A key element of Abramovic’s performance art is the eye contact she makes and holds with each one who sits across from her, whether the person sits for five minutes or five hours.  In the “Questions for Discussion” at the end of the book, the author suggests trying this stare or “gaze” with a friend or loved one to see what happens.  Arky practices by staring at a pillow before he attempts trying it with the artist.  It’s not easy to sit perfectly still, staring at someone.  Even in meditation, you get to close your eyes.

Not for everyone, but a book with staying power and inspiration to anyone trying to deal with grief, suffering and recurring illness.

“Life beats down and crushes the soul, and art reminds you that you have one.”

Louisiana’s Way Home

9780763694630  The openng lines of Kate DiCamillo’s new book for middle schoolers – Louisiana’s Way Home – reminded me of a resolution I have yet to complete:

“I am going to write it all down, so that what happened to me will be known, so that if someone were to stand at their window at night and look up at the stars and think, My goodness, whatver happened to Louisiana Elefante? Where did she go? They will have an answer. They will know.”

I usually avoid reading memoirs, assuming the writer’s memory will have been embellished and cleaned up. But writing my own story for posterity is appealing, especially because I could embellish and clean it up. What has been stopping me? Probably the suspicion of my story being only interesting to me.

Louisiana’s story begins with the curse her grandfather set in motion; mine would mirror it with my grandmother’s power of bestowing a curse, passed through generations.  Be assured, I have not tried wielding her power – not consciously, anyway – and not yet.

Louisiana’s story is “discovering who you are – and deciding who you want to be.”  For fans of DiCamillo, Louisiana may bring back thoughts of Raymie Nightingale, and Raymie is mentioned, but Louisiana has a more compelling story, leaving her friend behind in Florida and starting over in Georgia with a new friend, Burke, who can climb trees and outsmart the vending machine to get free peanuts.

After Granny and Louisiana drive off for a new life, so much happens: Granny loses all her teeth, tells about finding a baby on a pile of rubbish, and deserts the twelve year old. Nevertheless, Louisiana’s steady and optimistic outlook leads her to a new family, a new life, and a happy ending.  The story is at once a sad lesson in hope and a caution to not wallow in fate.  Destiny is what you make it.   Louisiana is abandoned by someone she trusts, tries to work things out on her own, consults with a minister, and finally chooses forgiveness with a new family.   Burke’s grandfather sums up the point of the story when he tells her to  “Take what is offered to you.”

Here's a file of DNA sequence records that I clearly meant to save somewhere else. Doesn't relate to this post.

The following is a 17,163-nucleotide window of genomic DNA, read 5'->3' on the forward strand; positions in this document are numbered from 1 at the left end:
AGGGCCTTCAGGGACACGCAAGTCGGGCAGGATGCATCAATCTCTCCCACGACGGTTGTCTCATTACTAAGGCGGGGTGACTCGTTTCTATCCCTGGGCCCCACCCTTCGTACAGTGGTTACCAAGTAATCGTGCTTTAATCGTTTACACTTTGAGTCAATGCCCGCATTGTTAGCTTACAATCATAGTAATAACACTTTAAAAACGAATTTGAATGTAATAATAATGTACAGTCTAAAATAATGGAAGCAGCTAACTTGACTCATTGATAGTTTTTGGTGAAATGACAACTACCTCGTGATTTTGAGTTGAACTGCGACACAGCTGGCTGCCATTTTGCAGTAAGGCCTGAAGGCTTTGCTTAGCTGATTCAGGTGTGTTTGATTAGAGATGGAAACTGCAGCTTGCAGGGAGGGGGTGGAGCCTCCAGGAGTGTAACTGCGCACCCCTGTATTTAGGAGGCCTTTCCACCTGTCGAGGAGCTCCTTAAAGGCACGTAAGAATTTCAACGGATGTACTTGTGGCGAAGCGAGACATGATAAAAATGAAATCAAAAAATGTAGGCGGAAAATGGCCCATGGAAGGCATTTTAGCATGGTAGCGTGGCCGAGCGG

The curse?  Turns out Louisiana never really had one –    only Granny has to contend with that problem.

And DiCamillo delivers another poignant tale of a brave little girl who gets the support of friends from unlikely places and in unexpected ways.  We all need that now and then.

Related ReviewRaymie Nightingale

A Book List for National Coffee Day

UnknownCoffee – I look forward to that first cup every morning, and today is National Coffee Day in the United States, where you can savor a free cup at a few coffee shops.  What could be better than a good cup of coffee and a good book?  

First, where can you get a free cup of coffee today?

  • Dunkin’ Donuts
  • Krispee Kreme
  • 7 Eleven
  • Cinnabon

 I wondered about coffee references in literature.  Can you think of any?  Here are a few from books I’ve read: 

  • from Louisa May Alcott’s Little Women: “I’d rather take coffee than complements right now.”
  • from Ernest Hemingway’s The Sun Also Rises: “Good. Coffee is good for you. It’s the caffeine in it. Caffeine, we are here…”
  • from Haruki Murakami’s Colorless Tsukura Tazaki and his Years of Pilgrimage: “The fresh smell of coffee soon wafted through the apartment, the smell that separates night from day.”
  • from J.D. Salinger’s Catcher in the Rye: “That’s something that annoys the hell out of me – I mean if somebody says the coffee’s all ready and it isn’t. 
  • from T.S. Eliot’s The Love Song of J. Alfred Prufrock: “I have measured my life out in coffee spoons.”

51U7v8YQdML._AC_US218_   Brazil is the largest producer of coffee (the United States is the largest consumer), so a new book set in Rio de Janeiro – The Caregiver by Samuel Park – seems appropriate for a coffee day. 

Quick Summary: “…examines the relationship between a mother and daughter after years of mutual misunderstanding. Ana, a voice-over actress, struggles to provide for her six-year-old daughter, Mara, in late 1970s Rio de Janeiro. Desperate for money, Ana takes on a dangerous job with revolutionaries seeking to overthrow the corrupt police chief. …Ana must separate from her daughter to save her from retaliation. Mara, with the help of her mother, escapes to California and years later finds work caring for a woman who’s dying of stomach cancer. During their time together, Mara begins to understand Ana in new ways as she considers her role as a caretaker.”

What are you reading as you sip your coffee today?

Related Review: Colorless Tsukuru Tazaki and His Years of Pilgrimage

 

 

 

Hispanic Heritage Month

HHMO_Theme_2018_WEBToday marks the beginning of Hispanic Heritage Month, reminding me of Latino authors I have enjoyed and others on my list, including Carlos Ruiz Zafon, Isabel Allende and Sandra Cisneros.  Here are a few of my favorite titles:

  1. Isabel Allende’s In the Midst of Winter – click here for my review
  2. Sandra Cisneros’ The House on Mango Street
  3. Carlos Ruiz Zafon’s The Prisoner of Heaven – click her for my review 

 

And On My To-Read Pile:

9780385542722Fruit of the Drunken Tree by Ingrid Rojas Contreras

 

“Set in ’90s Colombia, Fruit of the Drunken Tree examines the terror inflicted on the South American country by Pablo Escobar from two young girls coming of age.”

 

9781474606189The Labyrinth of the Spirits by Carlos Ruiz Zafon

Zafón follows 2012’s The Prisoner of Heaven with the conclusion to his Cemetery of Forgotten Books quartet, a gripping and moving thriller set in Franco’s Spain.”  

What are your favorites?